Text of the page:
When and how does extreme competition between the US and China tip over into a new cold war of decoupling and containment? Or can their existing economic interdependence and entanglement be translated into a new geopolitical coexistence?
Such questions and vocabularies surround the early days of president Joe Biden’s China policy, the most important foreign policy issue facing the US.
There will be more continuity than rupture between his approach and Donald Trump’s recently hawkish one than many expect, reflecting a new policy consensus. But Biden’s officials say they will be far more coherent and considered in conducting it.
They are taking care to consult Asian and European allies. And they have to balance off different US objectives on investment, climate change, regional stability and human rights as they decide on strategic priorities.
European States increasingly promote an EU Policy more open to critical engagement with China than the Biden Administration Likes
The competitive terminology was used by Biden before his first phone call to President Xi Jinping this week. After it he tweeted, “I will work with China when it benefits the American people”.
One victim of the new Washington consensus is the belief guiding the US’s China policy from the 1990s, that making China a responsible stakeholder in the international system dominated by western institutions would gradually moderate its behaviour and liberalise its politics. Those assumptions are now mocked in a more realist and hostile policy stance.
Instead of such an accommodating policy China under Xi since 2012 has: promoted its Asian and worldwide presence through the Belt & Road Initiative; distributed its huge productive and state-financed fiscal surpluses through these and similar pathways; committed itself to a made-in-China plan for greater self-production with targets in 2025, 2035 and 2049; ruthlessly oppressed and detained the Muslim Uigher population; suppressed domestic critics and Hong Kong rebels; and asserted itself militarily in the South China Sea and against Taiwan.
This catalogue of transgressions is now a common currency of China’s international critics. Yet not all of them draw decoupling and containment conclusions from it.
European states increasingly promote an EU policy more open to critical engagement with China than the Biden administration likes. So do most US Asian allies, who are not willing to accept such a binary policy that asks them to sacrifice their deep links with such a huge neighbouring power.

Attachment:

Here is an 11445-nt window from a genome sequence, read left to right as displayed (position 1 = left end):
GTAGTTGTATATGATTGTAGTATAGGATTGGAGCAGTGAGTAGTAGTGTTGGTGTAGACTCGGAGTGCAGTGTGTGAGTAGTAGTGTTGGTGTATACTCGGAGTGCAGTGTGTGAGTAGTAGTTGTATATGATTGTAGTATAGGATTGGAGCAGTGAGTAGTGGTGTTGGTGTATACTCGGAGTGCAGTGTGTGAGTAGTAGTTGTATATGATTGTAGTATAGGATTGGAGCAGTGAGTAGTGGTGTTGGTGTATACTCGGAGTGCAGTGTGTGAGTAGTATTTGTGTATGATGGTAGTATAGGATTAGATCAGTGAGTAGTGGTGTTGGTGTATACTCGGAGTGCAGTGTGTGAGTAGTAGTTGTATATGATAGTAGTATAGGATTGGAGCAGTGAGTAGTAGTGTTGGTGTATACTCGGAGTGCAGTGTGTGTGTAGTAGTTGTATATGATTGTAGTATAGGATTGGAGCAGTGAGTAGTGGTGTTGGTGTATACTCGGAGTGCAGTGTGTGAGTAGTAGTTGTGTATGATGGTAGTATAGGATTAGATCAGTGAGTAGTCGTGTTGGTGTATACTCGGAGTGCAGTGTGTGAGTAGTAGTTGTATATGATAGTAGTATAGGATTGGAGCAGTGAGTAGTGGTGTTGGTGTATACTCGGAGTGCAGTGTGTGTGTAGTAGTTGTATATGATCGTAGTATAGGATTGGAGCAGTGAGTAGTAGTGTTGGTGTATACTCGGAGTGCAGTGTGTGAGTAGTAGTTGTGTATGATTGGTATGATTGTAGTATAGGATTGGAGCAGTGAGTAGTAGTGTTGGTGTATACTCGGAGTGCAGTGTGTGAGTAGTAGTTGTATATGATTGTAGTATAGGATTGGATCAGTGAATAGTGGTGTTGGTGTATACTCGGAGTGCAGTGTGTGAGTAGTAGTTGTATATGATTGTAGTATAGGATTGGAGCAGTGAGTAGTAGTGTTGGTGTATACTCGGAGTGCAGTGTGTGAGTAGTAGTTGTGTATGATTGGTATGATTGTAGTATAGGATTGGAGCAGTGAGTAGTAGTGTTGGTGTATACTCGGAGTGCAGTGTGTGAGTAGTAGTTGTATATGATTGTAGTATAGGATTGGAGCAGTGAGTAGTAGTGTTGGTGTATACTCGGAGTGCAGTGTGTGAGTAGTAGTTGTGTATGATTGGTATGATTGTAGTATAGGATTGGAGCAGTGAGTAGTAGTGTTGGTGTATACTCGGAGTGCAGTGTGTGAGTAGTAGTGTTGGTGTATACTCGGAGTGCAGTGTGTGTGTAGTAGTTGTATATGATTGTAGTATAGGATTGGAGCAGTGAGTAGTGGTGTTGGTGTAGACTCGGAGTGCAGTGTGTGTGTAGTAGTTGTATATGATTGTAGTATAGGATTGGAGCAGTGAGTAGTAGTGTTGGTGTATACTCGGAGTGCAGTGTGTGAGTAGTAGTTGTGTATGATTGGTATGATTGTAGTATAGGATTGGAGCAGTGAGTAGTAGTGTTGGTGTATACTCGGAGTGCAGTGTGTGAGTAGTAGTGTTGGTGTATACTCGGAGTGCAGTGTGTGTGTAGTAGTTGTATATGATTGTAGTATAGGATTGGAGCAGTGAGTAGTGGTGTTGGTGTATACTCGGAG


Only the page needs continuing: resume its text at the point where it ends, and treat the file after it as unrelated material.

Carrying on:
Neither set of allies can disregard Trump’s disruptive transactional approach, nor the deep distrust it generated. They are more inclined to assert their own interests. As Eva Pejsova, a perceptive European analyst of the Asian scene, says of Biden’s multilateralism: “If the US is back, that’s great, but the world is not the same as it was four years ago. Let’s not forget that in the past four years most US allies have also done their bit. Europe doesn’t want to give up the whole idea of strategic autonomy just because the US is back.”
Kishore Mahbubani, a veteran Singapore international relations practitioner and theorist, has this advice for Biden’s Asian team: “Yes, we want to see a strong US presence in southeast Asia. We want to see more US investment in southeast Asia, we want to see a US military presence in southeast Asia… [but] don’t make us choose between the US and China.
Biden may find that European and Asian mutual interests in a more multipolar world complicates his China policy in both regions
“We want to be friends with the US. We want to be friends with China…They mustn’t think they can go back to the world of the Obama administration because southeast Asia has moved on in the last few years. There’s a new southeast Asia.”
Biden may find that European and Asian mutual interests in a more multipolar world complicates his China policy in both regions. They both prefer an Indo-Pacific that is free and open to one directed against China.
Another dimension complicating any simple Biden decoupling policy is captured in a recent Financial Times headline: “US-China investment flow belies geopolitical tension”. The rich US plutocracy, which supported Trump’s radical deregulation of the American economy, continues to invest profitably, led by funds like Fidelity and Blackrock.
The sheer scale of these changes, along with China’s own strategic political autonomy, is making it the world’s largest economy – quite unlike the relatively poor yet strategically powerful Soviet Union that was the subject of US-led containment in the 1950s.
A better policy than economic decoupling would encourage the Chinese to develop a pension system releasing savings and to end the hukou permit system to empower its hundreds of millions of migrant workers with fuller citizenship rights and spending power.